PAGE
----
On this week in June 1963, just five months before his assassination in Dallas, President John F. Kennedy made his historic trip to Ireland.

It was the turning point in Irish American history, one that ended the No Irish Need Apply era and begun the new concept of a vibrant, successful Irish America.

When he stepped off the plane in Dublin he was met by the American-born Irish President Eamon de Valera, whose life story inspired Kennedy in his own political life. De Valera could hardly have guessed a few short months later he would be attending Kennedy’s funeral.

As for Kennedy himself, his visit to Ireland was the moment the modern Ireland was launched and a previously insular society slowly began to open up.

The Irish could hardly believe their luck, as the most charismatic man on earth spent five days in Ireland feted everywhere, injecting a Technicolor aspect into a previous dreary black and white story of Ireland.

The sudden pride in Irish heritage translated across the Atlantic too. It all culminated in 1980 with the U.S. census revealing that 40 million Irish Americans were counted in the census. A new Irish America was born.

The impact of JFK has counted to this very day in the U.S. as his style is widely aped by aspiring politicians, all keen for the comparison to be made.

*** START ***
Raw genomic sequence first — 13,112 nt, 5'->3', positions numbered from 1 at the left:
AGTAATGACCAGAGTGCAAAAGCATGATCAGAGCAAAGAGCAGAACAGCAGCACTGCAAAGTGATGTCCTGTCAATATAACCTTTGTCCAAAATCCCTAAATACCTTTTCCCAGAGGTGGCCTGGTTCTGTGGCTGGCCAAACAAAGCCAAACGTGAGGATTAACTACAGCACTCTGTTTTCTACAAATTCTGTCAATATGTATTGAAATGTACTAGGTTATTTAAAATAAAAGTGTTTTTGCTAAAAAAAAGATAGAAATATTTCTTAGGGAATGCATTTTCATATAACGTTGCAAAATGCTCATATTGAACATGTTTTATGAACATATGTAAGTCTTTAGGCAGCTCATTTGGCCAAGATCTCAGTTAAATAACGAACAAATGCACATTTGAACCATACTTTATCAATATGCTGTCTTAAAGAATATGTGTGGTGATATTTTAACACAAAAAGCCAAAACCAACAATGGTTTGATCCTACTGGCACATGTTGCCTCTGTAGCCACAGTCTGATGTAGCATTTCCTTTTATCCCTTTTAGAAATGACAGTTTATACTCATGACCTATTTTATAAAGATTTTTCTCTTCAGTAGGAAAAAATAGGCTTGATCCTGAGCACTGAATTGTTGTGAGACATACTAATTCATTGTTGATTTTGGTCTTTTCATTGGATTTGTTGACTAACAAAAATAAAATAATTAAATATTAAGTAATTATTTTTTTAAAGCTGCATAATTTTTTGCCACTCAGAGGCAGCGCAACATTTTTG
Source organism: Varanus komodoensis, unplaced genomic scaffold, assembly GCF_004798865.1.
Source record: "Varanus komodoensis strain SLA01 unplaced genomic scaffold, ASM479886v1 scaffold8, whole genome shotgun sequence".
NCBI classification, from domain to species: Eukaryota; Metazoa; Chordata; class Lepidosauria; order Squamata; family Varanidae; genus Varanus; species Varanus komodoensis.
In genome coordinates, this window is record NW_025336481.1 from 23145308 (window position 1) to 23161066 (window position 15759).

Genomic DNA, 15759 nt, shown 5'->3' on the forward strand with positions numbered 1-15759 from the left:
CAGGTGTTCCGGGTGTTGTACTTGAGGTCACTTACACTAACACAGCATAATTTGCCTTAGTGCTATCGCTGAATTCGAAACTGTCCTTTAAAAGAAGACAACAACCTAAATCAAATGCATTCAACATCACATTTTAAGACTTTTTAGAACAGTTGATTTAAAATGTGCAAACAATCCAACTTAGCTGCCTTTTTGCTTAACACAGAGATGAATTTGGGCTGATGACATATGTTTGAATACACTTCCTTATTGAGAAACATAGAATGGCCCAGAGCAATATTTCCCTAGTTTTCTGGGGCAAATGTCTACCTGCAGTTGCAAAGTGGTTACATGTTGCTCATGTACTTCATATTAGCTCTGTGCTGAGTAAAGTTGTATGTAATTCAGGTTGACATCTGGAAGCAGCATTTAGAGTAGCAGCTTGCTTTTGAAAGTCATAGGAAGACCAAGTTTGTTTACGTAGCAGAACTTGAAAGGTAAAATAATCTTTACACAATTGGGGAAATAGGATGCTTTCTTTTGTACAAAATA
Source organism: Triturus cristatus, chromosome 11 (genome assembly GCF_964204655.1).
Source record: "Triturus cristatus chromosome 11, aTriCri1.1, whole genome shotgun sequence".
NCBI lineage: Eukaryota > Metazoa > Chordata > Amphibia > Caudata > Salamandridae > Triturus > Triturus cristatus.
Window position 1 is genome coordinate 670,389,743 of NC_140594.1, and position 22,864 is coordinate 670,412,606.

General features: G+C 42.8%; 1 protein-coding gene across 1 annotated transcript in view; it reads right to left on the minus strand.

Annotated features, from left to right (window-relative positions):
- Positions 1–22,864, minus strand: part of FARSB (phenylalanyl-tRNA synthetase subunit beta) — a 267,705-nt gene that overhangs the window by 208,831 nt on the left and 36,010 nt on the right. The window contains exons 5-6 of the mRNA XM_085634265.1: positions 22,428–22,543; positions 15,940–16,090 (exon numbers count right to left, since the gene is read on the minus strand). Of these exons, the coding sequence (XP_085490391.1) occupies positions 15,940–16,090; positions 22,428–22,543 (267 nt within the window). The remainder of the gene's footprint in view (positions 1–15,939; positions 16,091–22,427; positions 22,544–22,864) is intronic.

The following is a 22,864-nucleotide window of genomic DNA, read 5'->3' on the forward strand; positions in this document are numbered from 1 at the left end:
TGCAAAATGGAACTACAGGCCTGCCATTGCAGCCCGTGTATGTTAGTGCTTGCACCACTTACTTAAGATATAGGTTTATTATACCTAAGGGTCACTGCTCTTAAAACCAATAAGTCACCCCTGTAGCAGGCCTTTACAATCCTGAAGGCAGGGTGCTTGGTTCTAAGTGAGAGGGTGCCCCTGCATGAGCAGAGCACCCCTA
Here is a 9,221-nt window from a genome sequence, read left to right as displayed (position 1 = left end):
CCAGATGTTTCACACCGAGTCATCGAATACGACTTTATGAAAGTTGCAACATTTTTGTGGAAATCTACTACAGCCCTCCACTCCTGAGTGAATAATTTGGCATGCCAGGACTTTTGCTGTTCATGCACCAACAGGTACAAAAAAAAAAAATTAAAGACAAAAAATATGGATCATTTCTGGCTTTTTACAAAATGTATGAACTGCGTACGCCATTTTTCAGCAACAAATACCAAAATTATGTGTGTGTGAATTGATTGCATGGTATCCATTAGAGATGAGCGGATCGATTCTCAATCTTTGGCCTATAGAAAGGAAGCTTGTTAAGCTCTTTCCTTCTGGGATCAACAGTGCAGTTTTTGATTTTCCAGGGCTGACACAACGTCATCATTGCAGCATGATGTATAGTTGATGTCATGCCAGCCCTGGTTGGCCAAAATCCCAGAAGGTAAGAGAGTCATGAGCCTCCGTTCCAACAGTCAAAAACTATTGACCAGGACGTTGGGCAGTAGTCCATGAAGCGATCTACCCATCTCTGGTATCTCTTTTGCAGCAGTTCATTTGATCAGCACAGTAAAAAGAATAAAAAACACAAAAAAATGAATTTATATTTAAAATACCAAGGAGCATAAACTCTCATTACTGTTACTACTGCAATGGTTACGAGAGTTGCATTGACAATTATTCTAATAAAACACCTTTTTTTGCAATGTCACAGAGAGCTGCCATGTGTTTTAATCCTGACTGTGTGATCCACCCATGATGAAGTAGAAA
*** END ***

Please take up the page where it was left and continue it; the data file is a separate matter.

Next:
On his last night in Ireland Kennedy was the guest of de Valera and his wife Sinéad. Sinéad de Valera was an accomplished Irish writer, folklorist, and poet.  During the evening she recited a poem of exile for the young president who was so impressed that he wrote it down on his place card.

Over breakfast the next day, JFK memorized the poem and recited it on his last speech at Shannon as he departed.

Then he said, “Well, I am going to come back and see Old Shannon’s face again, and I am taking, as I go back to America, all of you with me.”

That he did, and he has never left the Irish imagination since or ever. He was the Sunday in every week as far as the Irish were concerned, a virtual deity.

Of course, he would never return to Ireland, struck down by an assassin’s bullet 54 years ago.

Yet, with each passing president the JFK legend seems to grow larger.

His popularity in America in the summer of 1963, just two and a half years into his presidency, seemed to make him a certainty for re-election. When he took his Irish trip, his approval rating was at an incredible 82 percent (Donald Trump is 38 percent at the moment), surpassing any president in history in a non-war situation.

Kennedy was growing in stature, having faced down the Russians over Cuba, promising a man on the Moon by 1970, and completing an amazing trip to Berlin where his speech “Ich Bin Ein Berliner” inspired a generation of separated Germans to come together again some 25 years later.

Yet we will never know the full measure of the man. Two of his closest associates, Dave Powers and Kenneth O’Donnell, wrote a biography of

Kennedy and entitled Johnny We Hardly Knew You.

He would never see Old Shannon’s face again, but also he would never be forgotten by those who witnessed his visit.

The emigrant and exile had returned home to a tiny country that revered and loved him.

He was their stepping stone to the 21st century, but his own dreams died just months later.  His memory lives on.

JFK in Ireland. White House Archives